Last edited by jggimi; 6th February 2013 at 01:25 PM. Reason: typos
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Old 6th February 2013
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To my understanding the filter on my default router (192.168.1.5) redirects outbound packets from the subnet 192.168.1.0 - say the host 192.168.1.10 - to the router 192.168.1.254 without touching them. It's just creating a new frame with the destination MAC-Address of 192.168.1.254 and his own MAC as source address. The new router removes the frame, then rewrites the source IP of the packets while registering the original local source address and sends it to the router of our provider. All incoming answering traffic for that host 192.168.1.10 is sent by the router 192.168.1.254 (after rewriting the destination address) directly to the local destination host 192.168.1.10 without involvement of the initial default router 192.168.1.5. So only outbound packets run through my default gateway, all incoming traffic is delivered directly. A netstat -m on my OpenBSD-router during large downloads would not provide any useful information. Or am I missing something here?
Is there a way to upgrade the router directly from 5.0 to 5.2?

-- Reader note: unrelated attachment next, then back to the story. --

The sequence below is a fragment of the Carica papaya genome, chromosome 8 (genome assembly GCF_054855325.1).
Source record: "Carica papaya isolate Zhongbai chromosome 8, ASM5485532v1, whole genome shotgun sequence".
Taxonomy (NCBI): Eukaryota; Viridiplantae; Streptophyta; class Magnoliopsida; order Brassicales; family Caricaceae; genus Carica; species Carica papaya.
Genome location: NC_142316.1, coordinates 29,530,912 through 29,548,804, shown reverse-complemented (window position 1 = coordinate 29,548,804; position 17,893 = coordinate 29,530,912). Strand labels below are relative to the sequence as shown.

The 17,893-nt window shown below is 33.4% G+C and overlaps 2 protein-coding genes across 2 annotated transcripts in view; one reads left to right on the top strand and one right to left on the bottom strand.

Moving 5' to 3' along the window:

Quote:
Originally Posted by jggimi View Post
Hello, and welcome!I'm wondering if a scarcity of mbufs or mbuf clusters might be possible cause. Using the -m option of netstat(1) while those packets are in transit may provide an indication of an mbuf problem or rule this out as a possiblity. Of course if the kernel exhausts mbufs completely, it will panic.

Support for OpenBSD 5.0 ceased on 1 Nov 2012 when OpenBSD 5.2 was released. Since 5.0, there have been network stack improvements including, at 5.1, "Improved vlan priority support, including mapping to interface queues" and at 5.2, "Increased TCP initial window to 14600 bytes as proposed in draft-ietf-tcpm-initcwnd." While you do not desire an upgrade it is possible that your problem has been resolved by developments implemented since 18 July 2011, when new development ceased for what became 5.0-release.

Even though 5.0 is no longer supported, you might consider posting about the problem on the misc@ mailing list; it is a larger audience and it is possible you will get better advice from more knowledgeable people, including developers. If you have not posted to OpenBSD project mailing lists before, please see openbsd.org/mail.htm for guidance.